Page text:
Cyber and IT Issues at the Department of Defense Special Report [Download]


The Department of Defense (DoD) currently hosts 15,000 network enclaves, 2,000 data centers, hundreds of thousands of mobile devices and over a million users — all with a nearly $40 billion information technology budget. The massive and decentralized department creates a diverse IT infrastructure throughout the military services and defense sub-agencies. This special report will explore the major topics confronting policymakers at the DoD.

SKU: DD-SR01 Category:


Over the past several years, DoD has crafted strategies to address its major IT and cyber pressure points, such as cloud and mobility. With guidance from the Chief Information Officer, the Pentagon has sought to create shared IT and interoperable data. It has also begun leveraging programs in the civilian government, including federal security standards. This downloadable special report will explore the major topics confronting policymakers at DoD. Cybersecurity is more than just tracking malware. Network security starts with the IT office. Properly executed, the planned and in-progress IT improvements throughout the department will make systems simpler and consequently easier for security officers to manage. However, significant challenges remain, jeopardizing the speed and effectiveness with which upgrades can be implemented.

This special report includes content from the Defense Daily Network. Table of contents:

  • Cloud: As the government transitions from paper to digital resources, the strain on its computing power has increased exponentially. One remedy to the federal data problem is the use of cloud computing.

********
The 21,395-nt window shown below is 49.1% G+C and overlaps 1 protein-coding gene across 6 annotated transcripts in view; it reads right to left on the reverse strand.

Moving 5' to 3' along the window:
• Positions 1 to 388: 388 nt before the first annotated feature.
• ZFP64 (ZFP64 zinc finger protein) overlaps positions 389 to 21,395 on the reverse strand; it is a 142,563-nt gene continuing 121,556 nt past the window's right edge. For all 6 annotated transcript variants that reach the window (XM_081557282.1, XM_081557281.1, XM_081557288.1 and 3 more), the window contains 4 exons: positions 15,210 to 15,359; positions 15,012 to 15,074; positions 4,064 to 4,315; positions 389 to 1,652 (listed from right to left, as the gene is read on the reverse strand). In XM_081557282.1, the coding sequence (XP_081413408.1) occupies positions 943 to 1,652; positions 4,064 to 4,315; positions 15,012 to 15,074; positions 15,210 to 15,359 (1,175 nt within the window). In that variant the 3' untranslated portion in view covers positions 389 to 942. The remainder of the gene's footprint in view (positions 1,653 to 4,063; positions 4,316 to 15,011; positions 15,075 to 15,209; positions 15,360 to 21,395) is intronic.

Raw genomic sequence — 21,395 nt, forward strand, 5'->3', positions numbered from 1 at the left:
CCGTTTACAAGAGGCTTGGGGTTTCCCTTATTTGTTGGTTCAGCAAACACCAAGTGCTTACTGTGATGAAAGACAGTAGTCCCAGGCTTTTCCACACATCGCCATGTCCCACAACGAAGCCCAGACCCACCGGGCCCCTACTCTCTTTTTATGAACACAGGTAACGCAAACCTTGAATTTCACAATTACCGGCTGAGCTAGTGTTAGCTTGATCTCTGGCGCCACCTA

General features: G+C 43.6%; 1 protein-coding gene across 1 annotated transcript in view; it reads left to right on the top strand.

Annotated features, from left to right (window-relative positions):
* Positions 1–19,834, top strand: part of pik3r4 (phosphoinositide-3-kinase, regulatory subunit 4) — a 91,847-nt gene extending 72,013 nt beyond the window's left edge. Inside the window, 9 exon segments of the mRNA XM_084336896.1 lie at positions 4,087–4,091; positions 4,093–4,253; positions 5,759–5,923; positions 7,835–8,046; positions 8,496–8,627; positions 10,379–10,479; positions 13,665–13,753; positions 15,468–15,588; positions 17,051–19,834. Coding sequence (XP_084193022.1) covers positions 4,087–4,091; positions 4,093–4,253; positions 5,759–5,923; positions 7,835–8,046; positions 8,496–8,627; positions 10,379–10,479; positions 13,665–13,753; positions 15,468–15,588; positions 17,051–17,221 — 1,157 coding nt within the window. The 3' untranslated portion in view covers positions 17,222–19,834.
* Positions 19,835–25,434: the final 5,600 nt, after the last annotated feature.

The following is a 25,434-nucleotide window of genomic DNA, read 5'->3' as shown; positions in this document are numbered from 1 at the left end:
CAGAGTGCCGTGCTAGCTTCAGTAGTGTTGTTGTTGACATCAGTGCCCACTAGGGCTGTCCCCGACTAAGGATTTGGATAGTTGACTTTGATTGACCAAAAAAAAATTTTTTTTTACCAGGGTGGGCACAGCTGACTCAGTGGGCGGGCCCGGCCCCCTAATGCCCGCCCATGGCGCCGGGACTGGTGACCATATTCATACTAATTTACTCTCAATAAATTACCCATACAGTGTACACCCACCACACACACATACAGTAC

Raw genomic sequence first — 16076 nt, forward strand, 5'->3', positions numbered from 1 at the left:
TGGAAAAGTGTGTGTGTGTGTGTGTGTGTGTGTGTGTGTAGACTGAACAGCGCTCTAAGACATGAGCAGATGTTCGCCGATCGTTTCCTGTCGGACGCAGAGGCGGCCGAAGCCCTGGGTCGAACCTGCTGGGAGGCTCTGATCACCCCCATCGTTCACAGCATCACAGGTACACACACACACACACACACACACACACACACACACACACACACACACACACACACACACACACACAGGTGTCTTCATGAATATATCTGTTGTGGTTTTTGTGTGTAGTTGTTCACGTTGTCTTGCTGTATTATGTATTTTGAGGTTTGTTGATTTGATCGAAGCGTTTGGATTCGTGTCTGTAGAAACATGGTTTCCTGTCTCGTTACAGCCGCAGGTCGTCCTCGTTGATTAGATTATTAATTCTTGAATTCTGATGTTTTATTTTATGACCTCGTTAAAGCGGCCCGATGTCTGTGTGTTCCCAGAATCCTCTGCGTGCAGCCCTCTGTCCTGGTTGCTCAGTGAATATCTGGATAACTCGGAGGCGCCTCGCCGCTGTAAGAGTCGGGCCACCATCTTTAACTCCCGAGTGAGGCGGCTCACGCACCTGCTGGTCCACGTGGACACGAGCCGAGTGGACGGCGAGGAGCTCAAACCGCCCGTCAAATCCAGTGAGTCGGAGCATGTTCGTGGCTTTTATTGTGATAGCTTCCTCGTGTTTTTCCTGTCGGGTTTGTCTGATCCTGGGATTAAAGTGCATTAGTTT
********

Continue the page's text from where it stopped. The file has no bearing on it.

• Mobile: Mobility allows employees to work under more flexible conditions and, for DoD in particular, allows information to reach the tactical edge of the battlefield.
  • Data Center Consolidation:While it may not be as a glamorous as other emerging technology trends, data center consolidation is a core feature of the Pentagon’s IT strategy.
  • JIE: First conceptualized in 2012, the Joint Information Environment is the Pentagon’s plan to make data interoperable across the defense components. The vision is not its own program, but it can be best described as the collective programs throughout DoD supporting a strategy.
  • Standardization: An important component of JIE and a key aspect of developing shared and interoperable IT is standards.Standardization prevents disjointed IT, which is difficult to manage and secure.
  • Authentication: As the number of devices proliferate on the DoD network, how do you ensure that only authorized devices can access it? Authentication is a serious problem for any large organization, especially one protecting classified information.

Format: Downloadable PDF

Pages: 23